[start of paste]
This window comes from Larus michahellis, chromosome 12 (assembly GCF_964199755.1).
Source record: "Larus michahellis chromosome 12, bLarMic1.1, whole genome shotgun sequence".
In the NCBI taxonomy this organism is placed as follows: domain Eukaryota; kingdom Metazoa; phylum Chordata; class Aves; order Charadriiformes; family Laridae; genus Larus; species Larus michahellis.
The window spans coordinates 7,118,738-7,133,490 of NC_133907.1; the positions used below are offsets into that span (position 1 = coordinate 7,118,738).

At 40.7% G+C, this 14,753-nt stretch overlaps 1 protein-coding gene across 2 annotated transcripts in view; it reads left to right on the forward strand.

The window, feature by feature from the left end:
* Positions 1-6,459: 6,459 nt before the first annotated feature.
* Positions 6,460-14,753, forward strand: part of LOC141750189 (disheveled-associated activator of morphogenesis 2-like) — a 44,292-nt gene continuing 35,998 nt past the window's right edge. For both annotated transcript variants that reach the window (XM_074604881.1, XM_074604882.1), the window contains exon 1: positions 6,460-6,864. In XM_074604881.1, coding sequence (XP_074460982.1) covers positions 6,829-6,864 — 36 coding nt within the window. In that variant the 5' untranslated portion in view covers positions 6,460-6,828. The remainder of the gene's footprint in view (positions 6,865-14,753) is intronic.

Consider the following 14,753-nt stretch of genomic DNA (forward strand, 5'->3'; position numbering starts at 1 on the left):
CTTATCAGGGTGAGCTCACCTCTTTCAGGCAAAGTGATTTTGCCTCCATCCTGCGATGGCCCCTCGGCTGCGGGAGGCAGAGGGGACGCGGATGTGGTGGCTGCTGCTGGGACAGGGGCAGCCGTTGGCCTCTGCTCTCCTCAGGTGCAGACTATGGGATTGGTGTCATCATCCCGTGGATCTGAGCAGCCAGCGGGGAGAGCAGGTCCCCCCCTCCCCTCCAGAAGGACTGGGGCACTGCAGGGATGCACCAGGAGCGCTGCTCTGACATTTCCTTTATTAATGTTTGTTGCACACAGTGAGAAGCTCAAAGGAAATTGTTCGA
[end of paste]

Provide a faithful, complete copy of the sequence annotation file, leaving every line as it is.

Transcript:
This window comes from Larus michahellis, chromosome 12 (assembly GCF_964199755.1).
Source record: "Larus michahellis chromosome 12, bLarMic1.1, whole genome shotgun sequence".
In the NCBI taxonomy this organism is placed as follows: domain Eukaryota; kingdom Metazoa; phylum Chordata; class Aves; order Charadriiformes; family Laridae; genus Larus; species Larus michahellis.
The window spans coordinates 7,118,738-7,133,490 of NC_133907.1; the positions used below are offsets into that span (position 1 = coordinate 7,118,738).

At 40.7% G+C, this 14,753-nt stretch overlaps 1 protein-coding gene across 2 annotated transcripts in view; it reads left to right on the forward strand.

The window, feature by feature from the left end:
* Positions 1-6,459: 6,459 nt before the first annotated feature.
* Positions 6,460-14,753, forward strand: part of LOC141750189 (disheveled-associated activator of morphogenesis 2-like) — a 44,292-nt gene continuing 35,998 nt past the window's right edge. For both annotated transcript variants that reach the window (XM_074604881.1, XM_074604882.1), the window contains exon 1: positions 6,460-6,864. In XM_074604881.1, coding sequence (XP_074460982.1) covers positions 6,829-6,864 — 36 coding nt within the window. In that variant the 5' untranslated portion in view covers positions 6,460-6,828. The remainder of the gene's footprint in view (positions 6,865-14,753) is intronic.

Consider the following 14,753-nt stretch of genomic DNA (forward strand, 5'->3'; position numbering starts at 1 on the left):
CTTATCAGGGTGAGCTCACCTCTTTCAGGCAAAGTGATTTTGCCTCCATCCTGCGATGGCCCCTCGGCTGCGGGAGGCAGAGGGGACGCGGATGTGGTGGCTGCTGCTGGGACAGGGGCAGCCGTTGGCCTCTGCTCTCCTCAGGTGCAGACTATGGGATTGGTGTCATCATCCCGTGGATCTGAGCAGCCAGCGGGGAGAGCAGGTCCCCCCCTCCCCTCCAGAAGGACTGGGGCACTGCAGGGATGCACCAGGAGCGCTGCTCTGACATTTCCTTTATTAATGTTTGTTGCACACAGTGAGAAGCTCAAAGGAAATTGTTCGA